Karen Sandler, Executive Director of the Software Freedom Conservancy, has an enlarged heart (hypertrophic cardiomyopathy) and is at risk of suddenly dying (due to a medical condition called "sudden death"). She has no symptoms. She has given a talk about this many times at tech conferences, you should be able to find a copy of her talk online quite easily. She calls herself a "cyborg lawyer running on proprietary software" because she needs to wear a pacemaker/defibrillator device on her heart which keeps her heart beating within a predetermined acceptable range (not too slow, not too fast) by shocking her heart until it beats at an acceptable rhythm. Sandler said she's been shocked before and it's like being kicked in the chest and it takes the wind out of her for a while, requiring her to take some time for recovery.

She knew of software freedom and figured on these weaknesses in these devices, some of which can be controlled remotely at some distance, because all of them run on proprietary software. She tried to get the source code, even offering to sign a non-disclosure agreement to do so, and nobody would share the code with her. She said she was the only one to ask her doctors about what ran on the device. She therefore chose an older model which requires the "programmer" device which sends a signal to the pacemaker/defibrillator be quite close to her body so that she'd probably know if someone were doing things to her device. The lack of software freedom and full user control (ownership) of the device is quite obviously a health risk and possibly lethal. Don't let anyone tell you a lack of software freedom isn't serious.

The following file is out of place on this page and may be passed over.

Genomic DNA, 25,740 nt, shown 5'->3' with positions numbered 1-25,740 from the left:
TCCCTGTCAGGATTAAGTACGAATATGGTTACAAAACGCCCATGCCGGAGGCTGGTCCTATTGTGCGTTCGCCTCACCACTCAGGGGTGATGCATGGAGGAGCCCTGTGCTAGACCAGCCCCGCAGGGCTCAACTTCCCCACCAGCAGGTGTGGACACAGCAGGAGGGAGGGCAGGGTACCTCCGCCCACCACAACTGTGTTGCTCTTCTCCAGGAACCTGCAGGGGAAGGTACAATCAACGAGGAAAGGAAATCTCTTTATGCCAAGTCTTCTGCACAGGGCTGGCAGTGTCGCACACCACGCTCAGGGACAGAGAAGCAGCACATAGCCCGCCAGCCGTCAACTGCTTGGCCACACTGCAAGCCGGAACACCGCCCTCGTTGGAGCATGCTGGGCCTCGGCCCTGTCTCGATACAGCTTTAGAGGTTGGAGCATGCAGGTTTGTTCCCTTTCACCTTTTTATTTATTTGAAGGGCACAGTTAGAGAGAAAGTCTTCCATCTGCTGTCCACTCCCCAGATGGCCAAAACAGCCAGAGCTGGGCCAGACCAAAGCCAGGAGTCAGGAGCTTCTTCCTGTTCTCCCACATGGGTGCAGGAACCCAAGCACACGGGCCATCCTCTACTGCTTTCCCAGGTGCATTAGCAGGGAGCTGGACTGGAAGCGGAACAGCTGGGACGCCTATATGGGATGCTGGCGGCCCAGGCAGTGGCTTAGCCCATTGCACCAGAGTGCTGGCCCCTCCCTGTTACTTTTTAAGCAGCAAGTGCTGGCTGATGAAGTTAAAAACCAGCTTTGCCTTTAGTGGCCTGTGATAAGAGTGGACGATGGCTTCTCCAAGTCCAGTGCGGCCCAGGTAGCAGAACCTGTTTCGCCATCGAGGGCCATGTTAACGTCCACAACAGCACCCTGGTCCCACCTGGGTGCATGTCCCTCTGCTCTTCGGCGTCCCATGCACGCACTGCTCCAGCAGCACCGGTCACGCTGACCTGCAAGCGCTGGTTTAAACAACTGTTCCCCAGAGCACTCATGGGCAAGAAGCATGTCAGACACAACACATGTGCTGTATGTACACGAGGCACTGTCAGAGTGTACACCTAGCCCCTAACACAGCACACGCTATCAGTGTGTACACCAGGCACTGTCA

An interesting thing happened during her pregnancy, which she explained in an update to her talk: She learned that a pregnant woman's heart sometimes naturally races. For most women of childbearing age this isn't a problem as they're unlikely to need a pacemaker/defibrillator, so their heart can occasionally race without serious consequences. For Sandler this racing triggers the device to shock her back into an "acceptable" heart rhythm. It appears that the pacemaker/defibrillator device makers didn't test this device on women young enough to be of childbearing age but they're apparently happy to sell the devices for implanting into users of any age. This lack of testing in combination with the lack of software freedom means the device manufacturers aren't doing due diligence and they're preventing younger women, such as Sandler, from looking out for their own interests—avoiding "sudden death". One can only imagine what horrible multiply lethal outcome could predictably result for a pregnant woman with the same condition Sandler has whose heart races when she was driving while receiving a shock from her non-free pacemaker/defibrillator device. Don't let anyone tell you a lack of software freedom isn't serious.